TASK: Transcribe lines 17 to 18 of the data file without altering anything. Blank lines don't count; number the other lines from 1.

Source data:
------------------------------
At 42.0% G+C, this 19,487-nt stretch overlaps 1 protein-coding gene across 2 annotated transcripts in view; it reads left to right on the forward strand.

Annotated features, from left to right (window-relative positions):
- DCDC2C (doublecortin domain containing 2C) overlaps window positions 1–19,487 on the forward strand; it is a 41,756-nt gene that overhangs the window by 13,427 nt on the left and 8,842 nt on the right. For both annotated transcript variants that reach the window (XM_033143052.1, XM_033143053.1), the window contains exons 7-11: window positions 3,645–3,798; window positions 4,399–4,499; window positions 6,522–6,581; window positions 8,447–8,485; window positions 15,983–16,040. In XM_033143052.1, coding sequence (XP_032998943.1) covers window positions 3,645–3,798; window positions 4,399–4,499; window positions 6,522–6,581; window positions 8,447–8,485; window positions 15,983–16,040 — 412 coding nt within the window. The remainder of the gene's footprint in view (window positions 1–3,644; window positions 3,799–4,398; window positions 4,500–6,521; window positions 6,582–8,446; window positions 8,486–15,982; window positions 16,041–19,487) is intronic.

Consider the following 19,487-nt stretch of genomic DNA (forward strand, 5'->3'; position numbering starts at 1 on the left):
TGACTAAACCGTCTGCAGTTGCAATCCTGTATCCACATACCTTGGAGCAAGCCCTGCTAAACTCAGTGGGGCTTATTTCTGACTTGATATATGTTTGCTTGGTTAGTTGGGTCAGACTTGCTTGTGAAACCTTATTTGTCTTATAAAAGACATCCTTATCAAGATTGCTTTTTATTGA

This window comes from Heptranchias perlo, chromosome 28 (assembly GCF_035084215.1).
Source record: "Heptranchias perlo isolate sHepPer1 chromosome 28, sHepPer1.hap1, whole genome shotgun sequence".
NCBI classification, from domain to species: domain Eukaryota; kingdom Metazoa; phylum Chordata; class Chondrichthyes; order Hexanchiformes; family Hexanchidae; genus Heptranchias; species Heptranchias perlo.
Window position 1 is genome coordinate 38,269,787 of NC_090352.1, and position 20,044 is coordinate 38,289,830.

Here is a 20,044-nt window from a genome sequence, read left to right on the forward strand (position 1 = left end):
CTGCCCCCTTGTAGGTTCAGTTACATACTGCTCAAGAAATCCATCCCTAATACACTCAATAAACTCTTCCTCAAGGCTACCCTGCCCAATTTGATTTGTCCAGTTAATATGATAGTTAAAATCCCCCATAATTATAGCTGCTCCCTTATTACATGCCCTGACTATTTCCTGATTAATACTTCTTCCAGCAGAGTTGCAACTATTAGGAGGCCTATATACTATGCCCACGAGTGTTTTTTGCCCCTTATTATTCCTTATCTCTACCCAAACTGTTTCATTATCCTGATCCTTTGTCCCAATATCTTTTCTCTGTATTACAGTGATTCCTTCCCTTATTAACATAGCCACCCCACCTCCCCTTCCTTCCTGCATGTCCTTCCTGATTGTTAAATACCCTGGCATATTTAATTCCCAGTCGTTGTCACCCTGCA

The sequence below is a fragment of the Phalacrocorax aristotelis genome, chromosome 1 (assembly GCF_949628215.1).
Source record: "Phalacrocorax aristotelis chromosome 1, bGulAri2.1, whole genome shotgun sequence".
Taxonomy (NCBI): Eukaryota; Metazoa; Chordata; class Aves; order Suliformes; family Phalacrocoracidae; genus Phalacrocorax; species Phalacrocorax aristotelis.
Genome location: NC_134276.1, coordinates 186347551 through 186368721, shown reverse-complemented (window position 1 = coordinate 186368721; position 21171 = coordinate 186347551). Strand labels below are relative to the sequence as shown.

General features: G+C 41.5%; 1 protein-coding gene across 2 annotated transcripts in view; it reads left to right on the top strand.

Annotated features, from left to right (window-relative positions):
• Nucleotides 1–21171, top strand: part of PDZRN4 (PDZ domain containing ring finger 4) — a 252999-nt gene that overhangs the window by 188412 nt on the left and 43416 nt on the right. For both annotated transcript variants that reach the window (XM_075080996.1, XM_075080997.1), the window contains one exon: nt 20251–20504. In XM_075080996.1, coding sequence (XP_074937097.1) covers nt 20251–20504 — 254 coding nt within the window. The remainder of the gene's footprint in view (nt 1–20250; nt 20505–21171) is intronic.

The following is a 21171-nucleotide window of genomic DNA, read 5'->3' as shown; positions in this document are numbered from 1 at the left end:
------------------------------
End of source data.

Annotated features, from left to right (window-relative positions):
• Nucleotides 1–21171, top strand: part of PDZRN4 (PDZ domain containing ring finger 4) — a 252999-nt gene that overhangs the window by 188412 nt on the left and 43416 nt on the right. For both annotated transcript variants that reach the window (XM_075080996.1, XM_075080997.1), the window contains one exon: nt 20251–20504. In XM_075080996.1, coding sequence (XP_074937097.1) covers nt 20251–20504 — 254 coding nt within the window. The remainder of the gene's footprint in view (nt 1–20250; nt 20505–21171) is intronic.